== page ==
English Literature and Composition, Advanced Placement – This course involves close and critical reading of outstanding works of literature from ancient to present times. Students analyze the writers’ craft and use of language to both better appreciate literature and to prepare for the AP examination. Literature studied includes work by Aristotle, Shakespeare, Balzac, Ibsen, Shaw, Joyce, Kafka, Hesse, Faulkner, Hemingway, and Marquez, and poets like Donne, Keats, Eliot, and Plath. Students also work on their college application essay, write an extensive research paper, and produce a variety of analytic literary essays.
Journalism I – Reading and Writing the News – Students will create four issues of our school newspaper, State of the Arts, in Journalism I and II. We will elect editors who will assign stories to staff writers. Students will interview peers, teachers, and administrators and publish original articles in paper and on the Web. Skills taught include identifying newsworthy stories; writing hard news articles; writing opinion pieces; copy editing; practicing objectivity; and learning Adobe InDesign, Adobe Photoshop, and basic computer programming. The layout of the newspaper will occur in the computer lab during school hours. We will read news media publications, discuss current events, and read Alexis de Tocqueville’s Democracy in America and Truman Capote’s In Cold Blood. Strong writers and students with computer skills are encouraged to apply for this class. This credit bearing elective course does not fulfill the NYS graduation requirement. This course is for Seniors only.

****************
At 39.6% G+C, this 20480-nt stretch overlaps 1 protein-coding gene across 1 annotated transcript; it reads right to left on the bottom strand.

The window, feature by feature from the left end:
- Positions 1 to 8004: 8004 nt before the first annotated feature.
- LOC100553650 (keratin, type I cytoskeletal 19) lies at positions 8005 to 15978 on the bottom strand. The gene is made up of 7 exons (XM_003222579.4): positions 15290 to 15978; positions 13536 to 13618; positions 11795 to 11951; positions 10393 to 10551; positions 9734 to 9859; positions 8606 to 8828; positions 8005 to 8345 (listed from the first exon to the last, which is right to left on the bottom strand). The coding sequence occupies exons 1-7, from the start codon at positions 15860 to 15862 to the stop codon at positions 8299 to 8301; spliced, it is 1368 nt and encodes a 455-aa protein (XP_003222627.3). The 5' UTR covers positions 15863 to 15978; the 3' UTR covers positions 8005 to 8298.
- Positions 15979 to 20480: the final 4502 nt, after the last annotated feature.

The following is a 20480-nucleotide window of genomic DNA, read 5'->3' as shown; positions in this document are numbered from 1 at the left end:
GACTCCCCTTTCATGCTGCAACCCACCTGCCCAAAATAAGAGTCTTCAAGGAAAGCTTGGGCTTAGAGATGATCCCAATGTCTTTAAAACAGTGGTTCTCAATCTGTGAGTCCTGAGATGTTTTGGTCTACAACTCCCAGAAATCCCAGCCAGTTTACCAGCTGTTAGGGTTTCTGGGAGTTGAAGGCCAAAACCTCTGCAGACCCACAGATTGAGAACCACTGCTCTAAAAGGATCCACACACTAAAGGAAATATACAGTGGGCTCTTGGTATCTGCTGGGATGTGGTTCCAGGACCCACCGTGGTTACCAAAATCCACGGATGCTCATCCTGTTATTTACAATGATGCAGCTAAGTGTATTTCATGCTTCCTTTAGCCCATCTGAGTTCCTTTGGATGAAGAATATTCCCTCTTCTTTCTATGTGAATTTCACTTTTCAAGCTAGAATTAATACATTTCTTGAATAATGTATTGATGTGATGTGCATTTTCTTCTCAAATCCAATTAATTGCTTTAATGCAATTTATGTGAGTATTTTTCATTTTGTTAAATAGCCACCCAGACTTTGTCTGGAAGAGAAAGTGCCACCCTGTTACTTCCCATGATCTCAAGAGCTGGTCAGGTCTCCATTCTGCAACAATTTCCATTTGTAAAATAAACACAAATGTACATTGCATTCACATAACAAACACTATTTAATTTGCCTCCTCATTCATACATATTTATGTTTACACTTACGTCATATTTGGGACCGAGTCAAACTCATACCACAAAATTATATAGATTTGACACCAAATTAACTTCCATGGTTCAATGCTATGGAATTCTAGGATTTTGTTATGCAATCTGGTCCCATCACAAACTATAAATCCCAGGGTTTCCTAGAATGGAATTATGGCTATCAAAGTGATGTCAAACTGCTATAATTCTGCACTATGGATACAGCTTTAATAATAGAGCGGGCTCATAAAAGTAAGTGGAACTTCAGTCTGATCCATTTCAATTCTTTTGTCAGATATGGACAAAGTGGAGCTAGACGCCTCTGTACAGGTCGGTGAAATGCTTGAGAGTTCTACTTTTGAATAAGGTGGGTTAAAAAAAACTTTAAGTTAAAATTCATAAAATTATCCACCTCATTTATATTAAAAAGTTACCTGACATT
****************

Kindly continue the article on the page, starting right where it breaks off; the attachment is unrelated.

Journalism II – Media Studies – We will continue to produce the school newspaper. Texts include Malcolm X’s The Autobiography of Malcolm X, George Crile’s Charlie Wilson’s War, and several supplementary works. Students will maintain their own news blogs and learn more about career opportunities in journalism. We will analyze the news media critically through a variety of lenses. Students will complete a major research paper on representation of a contemporary story in the news media. This credit bearing elective course does not fulfill the NYS graduation requirement. This course is for Seniors only.